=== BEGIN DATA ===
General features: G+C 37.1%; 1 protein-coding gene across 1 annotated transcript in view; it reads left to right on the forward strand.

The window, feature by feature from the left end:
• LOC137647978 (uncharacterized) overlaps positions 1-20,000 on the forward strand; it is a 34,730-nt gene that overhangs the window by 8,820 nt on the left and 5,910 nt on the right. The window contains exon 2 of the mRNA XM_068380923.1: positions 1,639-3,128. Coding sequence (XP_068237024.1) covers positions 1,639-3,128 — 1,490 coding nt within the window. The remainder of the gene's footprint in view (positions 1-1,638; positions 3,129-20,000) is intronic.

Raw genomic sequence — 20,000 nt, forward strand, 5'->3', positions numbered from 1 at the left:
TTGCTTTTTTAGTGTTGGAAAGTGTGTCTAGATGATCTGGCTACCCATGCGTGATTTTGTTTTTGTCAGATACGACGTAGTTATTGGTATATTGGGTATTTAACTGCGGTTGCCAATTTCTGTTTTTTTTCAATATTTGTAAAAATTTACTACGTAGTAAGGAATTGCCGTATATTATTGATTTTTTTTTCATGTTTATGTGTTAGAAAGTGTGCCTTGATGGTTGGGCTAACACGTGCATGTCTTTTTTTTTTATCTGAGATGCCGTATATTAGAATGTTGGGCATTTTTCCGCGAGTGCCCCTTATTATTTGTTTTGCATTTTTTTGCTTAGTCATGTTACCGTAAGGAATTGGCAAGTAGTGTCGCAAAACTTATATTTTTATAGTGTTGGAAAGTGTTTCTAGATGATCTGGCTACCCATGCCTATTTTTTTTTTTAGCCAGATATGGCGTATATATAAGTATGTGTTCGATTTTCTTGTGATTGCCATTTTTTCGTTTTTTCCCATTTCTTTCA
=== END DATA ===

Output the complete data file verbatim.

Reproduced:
General features: G+C 37.1%; 1 protein-coding gene across 1 annotated transcript in view; it reads left to right on the forward strand.

The window, feature by feature from the left end:
• LOC137647978 (uncharacterized) overlaps positions 1-20,000 on the forward strand; it is a 34,730-nt gene that overhangs the window by 8,820 nt on the left and 5,910 nt on the right. The window contains exon 2 of the mRNA XM_068380923.1: positions 1,639-3,128. Coding sequence (XP_068237024.1) covers positions 1,639-3,128 — 1,490 coding nt within the window. The remainder of the gene's footprint in view (positions 1-1,638; positions 3,129-20,000) is intronic.

Raw genomic sequence — 20,000 nt, forward strand, 5'->3', positions numbered from 1 at the left:
TTGCTTTTTTAGTGTTGGAAAGTGTGTCTAGATGATCTGGCTACCCATGCGTGATTTTGTTTTTGTCAGATACGACGTAGTTATTGGTATATTGGGTATTTAACTGCGGTTGCCAATTTCTGTTTTTTTTCAATATTTGTAAAAATTTACTACGTAGTAAGGAATTGCCGTATATTATTGATTTTTTTTTCATGTTTATGTGTTAGAAAGTGTGCCTTGATGGTTGGGCTAACACGTGCATGTCTTTTTTTTTTATCTGAGATGCCGTATATTAGAATGTTGGGCATTTTTCCGCGAGTGCCCCTTATTATTTGTTTTGCATTTTTTTGCTTAGTCATGTTACCGTAAGGAATTGGCAAGTAGTGTCGCAAAACTTATATTTTTATAGTGTTGGAAAGTGTTTCTAGATGATCTGGCTACCCATGCCTATTTTTTTTTTTAGCCAGATATGGCGTATATATAAGTATGTGTTCGATTTTCTTGTGATTGCCATTTTTTCGTTTTTTCCCATTTCTTTCA